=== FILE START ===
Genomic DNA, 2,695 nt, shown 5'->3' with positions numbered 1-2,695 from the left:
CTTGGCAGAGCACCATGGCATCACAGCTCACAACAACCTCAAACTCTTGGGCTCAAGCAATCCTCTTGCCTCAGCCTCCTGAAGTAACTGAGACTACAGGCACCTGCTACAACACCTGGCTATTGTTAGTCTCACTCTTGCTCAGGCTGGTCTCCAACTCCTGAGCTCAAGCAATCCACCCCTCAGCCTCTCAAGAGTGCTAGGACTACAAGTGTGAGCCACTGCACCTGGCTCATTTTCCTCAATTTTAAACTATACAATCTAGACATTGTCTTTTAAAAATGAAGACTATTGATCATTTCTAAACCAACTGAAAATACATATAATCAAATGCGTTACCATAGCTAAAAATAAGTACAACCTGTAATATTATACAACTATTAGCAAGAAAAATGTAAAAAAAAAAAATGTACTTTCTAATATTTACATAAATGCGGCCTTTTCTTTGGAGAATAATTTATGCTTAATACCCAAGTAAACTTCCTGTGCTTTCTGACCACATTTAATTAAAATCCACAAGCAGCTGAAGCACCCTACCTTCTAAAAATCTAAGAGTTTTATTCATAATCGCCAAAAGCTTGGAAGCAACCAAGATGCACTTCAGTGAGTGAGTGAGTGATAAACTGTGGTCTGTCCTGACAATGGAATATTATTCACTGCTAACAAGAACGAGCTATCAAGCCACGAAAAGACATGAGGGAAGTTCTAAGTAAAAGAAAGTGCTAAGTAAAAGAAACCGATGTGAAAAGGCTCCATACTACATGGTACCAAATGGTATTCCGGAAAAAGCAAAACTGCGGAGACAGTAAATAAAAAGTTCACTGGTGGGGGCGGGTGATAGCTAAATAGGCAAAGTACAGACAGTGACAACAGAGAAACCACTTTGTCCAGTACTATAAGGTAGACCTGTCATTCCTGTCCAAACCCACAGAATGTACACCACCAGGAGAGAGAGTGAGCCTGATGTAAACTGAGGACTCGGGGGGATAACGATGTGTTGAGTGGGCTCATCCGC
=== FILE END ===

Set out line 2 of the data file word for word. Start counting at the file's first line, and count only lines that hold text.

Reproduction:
CTTGGCAGAGCACCATGGCATCACAGCTCACAACAACCTCAAACTCTTGGGCTCAAGCAATCCTCTTGCCTCAGCCTCCTGAAGTAACTGAGACTACAGGCACCTGCTACAACACCTGGCTATTGTTAGTCTCACTCTTGCTCAGGCTGGTCTCCAACTCCTGAGCTCAAGCAATCCACCCCTCAGCCTCTCAAGAGTGCTAGGACTACAAGTGTGAGCCACTGCACCTGGCTCATTTTCCTCAATTTTAAACTATACAATCTAGACATTGTCTTTTAAAAATGAAGACTATTGATCATTTCTAAACCAACTGAAAATACATATAATCAAATGCGTTACCATAGCTAAAAATAAGTACAACCTGTAATATTATACAACTATTAGCAAGAAAAATGTAAAAAAAAAAAATGTACTTTCTAATATTTACATAAATGCGGCCTTTTCTTTGGAGAATAATTTATGCTTAATACCCAAGTAAACTTCCTGTGCTTTCTGACCACATTTAATTAAAATCCACAAGCAGCTGAAGCACCCTACCTTCTAAAAATCTAAGAGTTTTATTCATAATCGCCAAAAGCTTGGAAGCAACCAAGATGCACTTCAGTGAGTGAGTGAGTGATAAACTGTGGTCTGTCCTGACAATGGAATATTATTCACTGCTAACAAGAACGAGCTATCAAGCCACGAAAAGACATGAGGGAAGTTCTAAGTAAAAGAAAGTGCTAAGTAAAAGAAACCGATGTGAAAAGGCTCCATACTACATGGTACCAAATGGTATTCCGGAAAAAGCAAAACTGCGGAGACAGTAAATAAAAAGTTCACTGGTGGGGGCGGGTGATAGCTAAATAGGCAAAGTACAGACAGTGACAACAGAGAAACCACTTTGTCCAGTACTATAAGGTAGACCTGTCATTCCTGTCCAAACCCACAGAATGTACACCACCAGGAGAGAGAGTGAGCCTGATGTAAACTGAGGACTCGGGGGGATAACGATGTGTTGAGTGGGCTCATCCGC